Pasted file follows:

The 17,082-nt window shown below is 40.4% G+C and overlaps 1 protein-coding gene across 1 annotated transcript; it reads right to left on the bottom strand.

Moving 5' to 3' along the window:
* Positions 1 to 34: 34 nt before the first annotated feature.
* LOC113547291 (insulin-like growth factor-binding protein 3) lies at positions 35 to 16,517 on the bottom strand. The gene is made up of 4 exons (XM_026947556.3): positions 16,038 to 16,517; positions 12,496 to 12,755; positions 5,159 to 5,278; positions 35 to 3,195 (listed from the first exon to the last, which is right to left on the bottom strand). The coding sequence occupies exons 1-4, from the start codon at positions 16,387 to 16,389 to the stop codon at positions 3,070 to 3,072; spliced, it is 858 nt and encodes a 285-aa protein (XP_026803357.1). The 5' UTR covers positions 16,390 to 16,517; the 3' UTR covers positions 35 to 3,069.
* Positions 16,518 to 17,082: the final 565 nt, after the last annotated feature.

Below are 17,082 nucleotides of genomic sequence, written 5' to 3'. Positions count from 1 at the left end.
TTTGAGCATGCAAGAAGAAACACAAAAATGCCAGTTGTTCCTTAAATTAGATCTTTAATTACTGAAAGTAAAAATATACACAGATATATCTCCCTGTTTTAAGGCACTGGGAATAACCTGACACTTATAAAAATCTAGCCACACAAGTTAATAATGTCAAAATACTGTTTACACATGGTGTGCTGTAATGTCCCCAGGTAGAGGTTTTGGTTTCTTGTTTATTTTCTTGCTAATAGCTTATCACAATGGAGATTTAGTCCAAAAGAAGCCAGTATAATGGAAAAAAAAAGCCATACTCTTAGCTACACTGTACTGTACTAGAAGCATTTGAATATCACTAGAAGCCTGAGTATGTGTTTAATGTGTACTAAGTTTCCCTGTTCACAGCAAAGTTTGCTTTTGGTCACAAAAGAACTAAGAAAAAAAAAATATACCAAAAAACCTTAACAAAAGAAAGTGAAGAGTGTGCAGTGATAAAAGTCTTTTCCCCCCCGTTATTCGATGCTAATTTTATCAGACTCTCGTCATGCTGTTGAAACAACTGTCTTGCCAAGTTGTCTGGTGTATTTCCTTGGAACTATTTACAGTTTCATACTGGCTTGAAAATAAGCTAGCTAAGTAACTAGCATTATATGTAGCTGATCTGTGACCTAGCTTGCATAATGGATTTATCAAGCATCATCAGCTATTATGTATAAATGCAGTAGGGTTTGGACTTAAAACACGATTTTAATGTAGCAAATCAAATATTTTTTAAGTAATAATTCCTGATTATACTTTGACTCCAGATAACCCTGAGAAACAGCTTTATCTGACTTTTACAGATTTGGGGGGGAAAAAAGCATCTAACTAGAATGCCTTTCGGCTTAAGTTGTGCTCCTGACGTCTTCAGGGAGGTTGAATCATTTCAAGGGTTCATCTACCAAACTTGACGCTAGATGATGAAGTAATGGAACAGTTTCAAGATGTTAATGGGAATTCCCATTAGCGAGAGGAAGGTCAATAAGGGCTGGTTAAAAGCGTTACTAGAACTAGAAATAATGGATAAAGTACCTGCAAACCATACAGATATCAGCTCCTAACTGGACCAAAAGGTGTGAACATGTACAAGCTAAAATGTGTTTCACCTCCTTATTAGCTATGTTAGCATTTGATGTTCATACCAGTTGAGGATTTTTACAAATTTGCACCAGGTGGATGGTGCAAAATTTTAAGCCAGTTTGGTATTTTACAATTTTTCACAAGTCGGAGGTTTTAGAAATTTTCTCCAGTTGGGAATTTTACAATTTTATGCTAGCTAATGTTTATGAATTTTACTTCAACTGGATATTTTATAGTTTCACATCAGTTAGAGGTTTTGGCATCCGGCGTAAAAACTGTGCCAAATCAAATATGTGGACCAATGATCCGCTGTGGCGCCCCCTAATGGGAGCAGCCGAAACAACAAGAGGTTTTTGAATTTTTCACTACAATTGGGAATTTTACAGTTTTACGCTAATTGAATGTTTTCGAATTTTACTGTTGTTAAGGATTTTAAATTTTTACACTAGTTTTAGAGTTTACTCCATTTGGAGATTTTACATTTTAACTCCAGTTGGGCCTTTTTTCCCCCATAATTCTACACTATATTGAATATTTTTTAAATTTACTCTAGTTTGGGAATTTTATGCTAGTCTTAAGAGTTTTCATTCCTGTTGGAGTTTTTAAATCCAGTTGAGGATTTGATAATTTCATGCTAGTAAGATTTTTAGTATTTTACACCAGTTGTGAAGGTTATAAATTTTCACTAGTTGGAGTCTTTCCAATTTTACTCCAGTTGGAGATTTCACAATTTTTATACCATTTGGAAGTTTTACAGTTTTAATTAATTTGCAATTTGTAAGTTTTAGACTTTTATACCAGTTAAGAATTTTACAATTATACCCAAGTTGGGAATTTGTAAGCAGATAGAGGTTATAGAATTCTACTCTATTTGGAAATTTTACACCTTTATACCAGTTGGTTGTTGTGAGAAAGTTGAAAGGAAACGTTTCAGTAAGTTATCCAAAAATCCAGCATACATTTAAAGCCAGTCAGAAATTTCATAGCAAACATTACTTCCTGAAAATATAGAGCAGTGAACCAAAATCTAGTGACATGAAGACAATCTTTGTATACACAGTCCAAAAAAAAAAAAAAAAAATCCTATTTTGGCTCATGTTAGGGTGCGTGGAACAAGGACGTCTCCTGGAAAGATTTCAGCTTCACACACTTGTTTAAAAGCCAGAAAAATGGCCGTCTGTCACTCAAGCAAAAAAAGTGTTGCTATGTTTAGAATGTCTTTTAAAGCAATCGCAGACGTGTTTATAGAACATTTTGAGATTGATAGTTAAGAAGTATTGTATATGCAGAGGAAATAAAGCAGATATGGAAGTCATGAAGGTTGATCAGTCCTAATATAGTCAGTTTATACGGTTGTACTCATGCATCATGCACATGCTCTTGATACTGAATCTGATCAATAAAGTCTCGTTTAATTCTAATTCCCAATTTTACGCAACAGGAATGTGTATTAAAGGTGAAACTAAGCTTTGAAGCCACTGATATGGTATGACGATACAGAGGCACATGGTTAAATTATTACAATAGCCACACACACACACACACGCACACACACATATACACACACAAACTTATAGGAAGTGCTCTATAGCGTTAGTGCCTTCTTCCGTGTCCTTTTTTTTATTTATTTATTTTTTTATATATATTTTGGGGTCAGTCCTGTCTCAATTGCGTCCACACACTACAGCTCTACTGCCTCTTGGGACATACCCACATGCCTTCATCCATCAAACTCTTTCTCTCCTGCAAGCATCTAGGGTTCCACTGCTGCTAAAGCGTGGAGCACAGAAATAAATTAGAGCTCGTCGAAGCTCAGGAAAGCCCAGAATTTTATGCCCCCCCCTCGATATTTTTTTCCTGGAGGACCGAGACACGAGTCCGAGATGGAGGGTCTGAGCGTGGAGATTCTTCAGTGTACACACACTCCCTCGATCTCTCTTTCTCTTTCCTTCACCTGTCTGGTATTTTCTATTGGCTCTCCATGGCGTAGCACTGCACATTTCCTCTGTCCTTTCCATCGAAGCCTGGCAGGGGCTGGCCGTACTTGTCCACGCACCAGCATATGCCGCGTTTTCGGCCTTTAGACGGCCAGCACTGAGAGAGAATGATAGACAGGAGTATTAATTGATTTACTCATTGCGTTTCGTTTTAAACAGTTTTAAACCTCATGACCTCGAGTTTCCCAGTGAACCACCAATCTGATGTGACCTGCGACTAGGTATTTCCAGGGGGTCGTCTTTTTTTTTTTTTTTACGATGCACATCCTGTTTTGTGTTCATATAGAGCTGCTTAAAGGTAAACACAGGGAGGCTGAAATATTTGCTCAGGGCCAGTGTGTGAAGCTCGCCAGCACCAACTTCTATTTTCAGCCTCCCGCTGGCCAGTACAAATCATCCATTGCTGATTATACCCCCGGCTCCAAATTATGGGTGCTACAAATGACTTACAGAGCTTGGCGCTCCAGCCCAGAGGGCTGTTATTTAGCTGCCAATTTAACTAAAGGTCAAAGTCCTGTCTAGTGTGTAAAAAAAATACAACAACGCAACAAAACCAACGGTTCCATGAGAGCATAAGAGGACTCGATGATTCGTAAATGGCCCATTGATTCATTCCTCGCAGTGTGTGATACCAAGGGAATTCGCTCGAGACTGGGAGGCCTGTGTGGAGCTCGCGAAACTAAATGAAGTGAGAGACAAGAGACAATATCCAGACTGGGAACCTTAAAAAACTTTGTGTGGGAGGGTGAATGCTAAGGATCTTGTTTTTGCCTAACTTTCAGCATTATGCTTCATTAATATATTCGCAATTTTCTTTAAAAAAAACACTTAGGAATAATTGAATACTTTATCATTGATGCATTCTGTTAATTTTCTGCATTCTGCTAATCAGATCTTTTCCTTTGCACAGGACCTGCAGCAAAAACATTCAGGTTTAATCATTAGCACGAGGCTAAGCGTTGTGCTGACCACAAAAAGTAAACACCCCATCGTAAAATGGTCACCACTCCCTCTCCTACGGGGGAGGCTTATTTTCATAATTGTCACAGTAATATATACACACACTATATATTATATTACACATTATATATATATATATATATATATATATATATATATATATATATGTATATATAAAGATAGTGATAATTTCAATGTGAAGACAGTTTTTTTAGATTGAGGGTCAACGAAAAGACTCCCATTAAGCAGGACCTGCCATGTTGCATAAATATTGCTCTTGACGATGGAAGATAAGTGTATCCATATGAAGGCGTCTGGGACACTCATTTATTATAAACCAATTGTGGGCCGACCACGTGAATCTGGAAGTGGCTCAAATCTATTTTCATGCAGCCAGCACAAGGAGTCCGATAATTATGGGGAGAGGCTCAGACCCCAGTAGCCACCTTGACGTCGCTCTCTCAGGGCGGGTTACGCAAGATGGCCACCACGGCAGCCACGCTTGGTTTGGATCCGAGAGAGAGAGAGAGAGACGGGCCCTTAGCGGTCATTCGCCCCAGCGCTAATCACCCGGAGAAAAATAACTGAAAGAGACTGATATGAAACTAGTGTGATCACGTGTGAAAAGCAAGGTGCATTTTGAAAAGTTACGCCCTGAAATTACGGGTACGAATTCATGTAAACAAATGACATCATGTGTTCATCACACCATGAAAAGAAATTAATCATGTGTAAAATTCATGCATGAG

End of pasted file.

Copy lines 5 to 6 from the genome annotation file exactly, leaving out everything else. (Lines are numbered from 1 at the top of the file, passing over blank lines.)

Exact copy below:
* Positions 16,518 to 17,082: the final 565 nt, after the last annotated feature.

Below are 17,082 nucleotides of genomic sequence, written 5' to 3'. Positions count from 1 at the left end.